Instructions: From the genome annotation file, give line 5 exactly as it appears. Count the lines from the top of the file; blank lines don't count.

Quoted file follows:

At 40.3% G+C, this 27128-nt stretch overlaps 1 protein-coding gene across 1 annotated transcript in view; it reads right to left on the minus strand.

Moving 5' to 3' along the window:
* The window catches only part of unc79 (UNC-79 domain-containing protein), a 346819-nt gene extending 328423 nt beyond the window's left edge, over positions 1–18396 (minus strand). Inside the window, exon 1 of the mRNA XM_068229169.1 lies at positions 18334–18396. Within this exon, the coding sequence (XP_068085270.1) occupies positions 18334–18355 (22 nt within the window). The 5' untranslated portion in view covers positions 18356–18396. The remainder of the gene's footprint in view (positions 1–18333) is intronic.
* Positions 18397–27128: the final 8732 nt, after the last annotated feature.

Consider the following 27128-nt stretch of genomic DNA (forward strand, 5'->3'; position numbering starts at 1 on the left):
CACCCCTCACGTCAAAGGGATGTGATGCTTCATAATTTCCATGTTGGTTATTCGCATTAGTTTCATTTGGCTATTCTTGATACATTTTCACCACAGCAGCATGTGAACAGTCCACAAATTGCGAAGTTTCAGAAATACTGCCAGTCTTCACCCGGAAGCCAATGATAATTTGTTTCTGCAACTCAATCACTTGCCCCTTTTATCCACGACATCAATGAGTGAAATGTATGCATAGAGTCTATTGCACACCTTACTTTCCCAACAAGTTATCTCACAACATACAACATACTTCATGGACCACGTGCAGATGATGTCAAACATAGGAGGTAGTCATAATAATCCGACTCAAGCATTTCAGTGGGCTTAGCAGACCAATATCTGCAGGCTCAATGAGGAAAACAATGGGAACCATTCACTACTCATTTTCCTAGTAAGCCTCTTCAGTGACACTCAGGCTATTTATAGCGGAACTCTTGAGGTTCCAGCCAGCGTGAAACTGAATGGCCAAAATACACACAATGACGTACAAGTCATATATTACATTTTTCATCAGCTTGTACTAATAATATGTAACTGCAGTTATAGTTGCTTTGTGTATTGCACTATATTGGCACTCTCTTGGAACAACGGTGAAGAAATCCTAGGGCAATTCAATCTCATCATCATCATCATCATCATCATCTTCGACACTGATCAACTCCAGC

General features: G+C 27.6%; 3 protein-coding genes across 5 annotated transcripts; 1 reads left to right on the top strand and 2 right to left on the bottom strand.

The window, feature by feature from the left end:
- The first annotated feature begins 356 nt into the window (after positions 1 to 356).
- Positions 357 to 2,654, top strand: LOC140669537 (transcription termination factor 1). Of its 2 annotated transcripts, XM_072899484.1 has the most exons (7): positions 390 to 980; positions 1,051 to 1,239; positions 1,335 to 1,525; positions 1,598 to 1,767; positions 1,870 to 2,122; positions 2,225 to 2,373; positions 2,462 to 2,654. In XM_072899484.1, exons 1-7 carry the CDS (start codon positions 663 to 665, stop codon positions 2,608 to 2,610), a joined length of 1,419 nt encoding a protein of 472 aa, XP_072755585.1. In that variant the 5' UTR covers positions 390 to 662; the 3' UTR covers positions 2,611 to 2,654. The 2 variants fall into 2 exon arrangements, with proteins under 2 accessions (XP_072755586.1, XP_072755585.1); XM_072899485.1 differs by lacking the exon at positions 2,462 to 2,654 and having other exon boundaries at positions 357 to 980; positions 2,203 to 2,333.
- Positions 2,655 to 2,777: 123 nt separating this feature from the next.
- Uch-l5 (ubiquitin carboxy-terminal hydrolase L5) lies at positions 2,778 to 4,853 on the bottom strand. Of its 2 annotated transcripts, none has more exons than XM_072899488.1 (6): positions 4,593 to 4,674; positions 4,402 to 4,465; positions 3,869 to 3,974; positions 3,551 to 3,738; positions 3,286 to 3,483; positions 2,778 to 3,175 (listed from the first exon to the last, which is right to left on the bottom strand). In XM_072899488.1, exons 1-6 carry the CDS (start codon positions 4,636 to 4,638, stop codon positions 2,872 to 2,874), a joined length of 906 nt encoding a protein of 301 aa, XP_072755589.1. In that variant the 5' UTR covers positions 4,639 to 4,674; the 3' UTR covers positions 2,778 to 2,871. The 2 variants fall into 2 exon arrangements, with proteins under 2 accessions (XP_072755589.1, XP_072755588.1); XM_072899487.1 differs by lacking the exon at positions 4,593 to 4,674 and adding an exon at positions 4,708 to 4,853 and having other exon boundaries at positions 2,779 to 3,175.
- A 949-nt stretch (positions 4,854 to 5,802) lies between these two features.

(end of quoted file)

Consider the following 27128-nt stretch of genomic DNA (forward strand, 5'->3'; position numbering starts at 1 on the left):